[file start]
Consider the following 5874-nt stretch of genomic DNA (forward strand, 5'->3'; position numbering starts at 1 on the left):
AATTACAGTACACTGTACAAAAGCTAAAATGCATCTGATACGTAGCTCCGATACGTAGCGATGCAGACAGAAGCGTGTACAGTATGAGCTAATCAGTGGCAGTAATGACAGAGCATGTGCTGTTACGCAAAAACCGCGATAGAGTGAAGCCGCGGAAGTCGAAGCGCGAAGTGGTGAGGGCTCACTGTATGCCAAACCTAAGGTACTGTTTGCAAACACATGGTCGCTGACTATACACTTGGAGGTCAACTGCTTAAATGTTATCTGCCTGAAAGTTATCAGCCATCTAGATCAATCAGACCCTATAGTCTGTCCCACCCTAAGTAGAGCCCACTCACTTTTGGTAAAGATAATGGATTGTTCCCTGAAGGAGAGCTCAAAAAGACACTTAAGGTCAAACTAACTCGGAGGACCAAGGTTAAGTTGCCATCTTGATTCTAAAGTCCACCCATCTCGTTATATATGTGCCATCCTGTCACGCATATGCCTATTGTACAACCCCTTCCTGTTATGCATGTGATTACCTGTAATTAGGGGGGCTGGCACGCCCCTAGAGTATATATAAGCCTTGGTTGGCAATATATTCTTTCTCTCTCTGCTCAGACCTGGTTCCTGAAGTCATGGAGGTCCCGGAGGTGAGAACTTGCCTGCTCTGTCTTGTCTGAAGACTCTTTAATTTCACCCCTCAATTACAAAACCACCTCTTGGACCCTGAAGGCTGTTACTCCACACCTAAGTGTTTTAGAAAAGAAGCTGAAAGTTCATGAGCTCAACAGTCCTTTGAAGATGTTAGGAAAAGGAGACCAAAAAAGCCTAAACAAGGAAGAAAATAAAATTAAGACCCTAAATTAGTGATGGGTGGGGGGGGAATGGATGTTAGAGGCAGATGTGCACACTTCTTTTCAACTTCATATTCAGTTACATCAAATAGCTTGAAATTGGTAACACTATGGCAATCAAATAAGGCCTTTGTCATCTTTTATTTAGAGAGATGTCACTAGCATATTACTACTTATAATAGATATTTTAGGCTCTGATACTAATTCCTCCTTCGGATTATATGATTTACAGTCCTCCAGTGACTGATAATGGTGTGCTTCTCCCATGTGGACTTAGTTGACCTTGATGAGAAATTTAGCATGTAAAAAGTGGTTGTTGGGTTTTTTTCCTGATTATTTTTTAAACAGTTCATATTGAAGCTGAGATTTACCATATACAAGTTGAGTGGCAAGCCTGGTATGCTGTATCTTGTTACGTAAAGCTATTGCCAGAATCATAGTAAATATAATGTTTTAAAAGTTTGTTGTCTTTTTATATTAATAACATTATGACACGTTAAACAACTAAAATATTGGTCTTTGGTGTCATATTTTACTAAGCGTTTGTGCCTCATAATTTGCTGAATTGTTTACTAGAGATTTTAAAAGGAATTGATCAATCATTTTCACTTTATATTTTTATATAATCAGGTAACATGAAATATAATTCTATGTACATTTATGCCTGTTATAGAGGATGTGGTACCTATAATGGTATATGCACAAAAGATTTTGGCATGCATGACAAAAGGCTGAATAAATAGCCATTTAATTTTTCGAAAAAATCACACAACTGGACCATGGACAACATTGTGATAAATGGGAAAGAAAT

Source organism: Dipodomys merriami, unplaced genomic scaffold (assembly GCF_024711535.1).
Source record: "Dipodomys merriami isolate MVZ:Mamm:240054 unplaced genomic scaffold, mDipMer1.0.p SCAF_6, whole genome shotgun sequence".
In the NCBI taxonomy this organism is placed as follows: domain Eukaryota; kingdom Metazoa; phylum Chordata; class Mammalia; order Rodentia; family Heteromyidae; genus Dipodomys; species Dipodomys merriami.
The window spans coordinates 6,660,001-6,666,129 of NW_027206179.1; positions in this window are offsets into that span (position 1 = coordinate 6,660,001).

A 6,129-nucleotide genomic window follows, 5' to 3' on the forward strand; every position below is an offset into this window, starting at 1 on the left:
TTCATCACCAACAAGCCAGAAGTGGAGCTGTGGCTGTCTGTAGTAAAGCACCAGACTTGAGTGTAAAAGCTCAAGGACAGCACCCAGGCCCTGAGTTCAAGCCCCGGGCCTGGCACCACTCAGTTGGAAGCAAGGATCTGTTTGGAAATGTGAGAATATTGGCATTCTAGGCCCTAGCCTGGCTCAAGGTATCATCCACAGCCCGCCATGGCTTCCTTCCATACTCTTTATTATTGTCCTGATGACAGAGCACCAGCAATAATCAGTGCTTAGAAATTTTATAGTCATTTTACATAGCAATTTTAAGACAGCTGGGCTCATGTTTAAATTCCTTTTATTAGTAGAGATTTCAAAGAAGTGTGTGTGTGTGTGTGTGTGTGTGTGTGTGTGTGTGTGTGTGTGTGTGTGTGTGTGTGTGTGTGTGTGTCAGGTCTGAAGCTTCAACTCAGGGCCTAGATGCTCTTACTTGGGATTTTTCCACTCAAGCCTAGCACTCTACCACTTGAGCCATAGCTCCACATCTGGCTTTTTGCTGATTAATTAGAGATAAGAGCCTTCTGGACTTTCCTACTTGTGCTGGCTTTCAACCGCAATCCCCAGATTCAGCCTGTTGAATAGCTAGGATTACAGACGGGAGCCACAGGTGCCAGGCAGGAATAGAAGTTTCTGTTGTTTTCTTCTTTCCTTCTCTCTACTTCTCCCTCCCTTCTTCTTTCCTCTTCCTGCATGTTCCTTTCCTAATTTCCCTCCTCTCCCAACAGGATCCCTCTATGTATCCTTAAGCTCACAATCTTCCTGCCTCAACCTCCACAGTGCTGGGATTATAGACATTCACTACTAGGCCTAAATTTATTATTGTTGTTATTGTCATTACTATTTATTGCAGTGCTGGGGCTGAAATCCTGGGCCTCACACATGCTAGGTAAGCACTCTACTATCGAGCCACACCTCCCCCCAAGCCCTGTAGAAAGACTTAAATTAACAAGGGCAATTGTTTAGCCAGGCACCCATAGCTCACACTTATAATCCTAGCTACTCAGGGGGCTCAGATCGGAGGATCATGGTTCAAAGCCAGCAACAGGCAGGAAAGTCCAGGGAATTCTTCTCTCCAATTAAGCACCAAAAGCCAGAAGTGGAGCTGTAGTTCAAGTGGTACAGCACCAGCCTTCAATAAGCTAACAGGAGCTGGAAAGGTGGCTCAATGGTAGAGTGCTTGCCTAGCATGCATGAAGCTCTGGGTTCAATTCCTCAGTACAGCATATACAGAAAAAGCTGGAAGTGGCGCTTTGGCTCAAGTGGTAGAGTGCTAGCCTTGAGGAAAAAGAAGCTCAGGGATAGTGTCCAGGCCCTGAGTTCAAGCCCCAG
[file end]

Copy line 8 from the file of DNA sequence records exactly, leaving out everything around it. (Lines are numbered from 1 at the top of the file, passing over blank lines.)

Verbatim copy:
TTCATCACCAACAAGCCAGAAGTGGAGCTGTGGCTGTCTGTAGTAAAGCACCAGACTTGAGTGTAAAAGCTCAAGGACAGCACCCAGGCCCTGAGTTCAAGCCCCGGGCCTGGCACCACTCAGTTGGAAGCAAGGATCTGTTTGGAAATGTGAGAATATTGGCATTCTAGGCCCTAGCCTGGCTCAAGGTATCATCCACAGCCCGCCATGGCTTCCTTCCATACTCTTTATTATTGTCCTGATGACAGAGCACCAGCAATAATCAGTGCTTAGAAATTTTATAGTCATTTTACATAGCAATTTTAAGACAGCTGGGCTCATGTTTAAATTCCTTTTATTAGTAGAGATTTCAAAGAAGTGTGTGTGTGTGTGTGTGTGTGTGTGTGTGTGTGTGTGTGTGTGTGTGTGTGTGTGTGTGTGTGTGTGTCAGGTCTGAAGCTTCAACTCAGGGCCTAGATGCTCTTACTTGGGATTTTTCCACTCAAGCCTAGCACTCTACCACTTGAGCCATAGCTCCACATCTGGCTTTTTGCTGATTAATTAGAGATAAGAGCCTTCTGGACTTTCCTACTTGTGCTGGCTTTCAACCGCAATCCCCAGATTCAGCCTGTTGAATAGCTAGGATTACAGACGGGAGCCACAGGTGCCAGGCAGGAATAGAAGTTTCTGTTGTTTTCTTCTTTCCTTCTCTCTACTTCTCCCTCCCTTCTTCTTTCCTCTTCCTGCATGTTCCTTTCCTAATTTCCCTCCTCTCCCAACAGGATCCCTCTATGTATCCTTAAGCTCACAATCTTCCTGCCTCAACCTCCACAGTGCTGGGATTATAGACATTCACTACTAGGCCTAAATTTATTATTGTTGTTATTGTCATTACTATTTATTGCAGTGCTGGGGCTGAAATCCTGGGCCTCACACATGCTAGGTAAGCACTCTACTATCGAGCCACACCTCCCCCCAAGCCCTGTAGAAAGACTTAAATTAACAAGGGCAATTGTTTAGCCAGGCACCCATAGCTCACACTTATAATCCTAGCTACTCAGGGGGCTCAGATCGGAGGATCATGGTTCAAAGCCAGCAACAGGCAGGAAAGTCCAGGGAATTCTTCTCTCCAATTAAGCACCAAAAGCCAGAAGTGGAGCTGTAGTTCAAGTGGTACAGCACCAGCCTTCAATAAGCTAACAGGAGCTGGAAAGGTGGCTCAATGGTAGAGTGCTTGCCTAGCATGCATGAAGCTCTGGGTTCAATTCCTCAGTACAGCATATACAGAAAAAGCTGGAAGTGGCGCTTTGGCTCAAGTGGTAGAGTGCTAGCCTTGAGGAAAAAGAAGCTCAGGGATAGTGTCCAGGCCCTGAGTTCAAGCCCCAG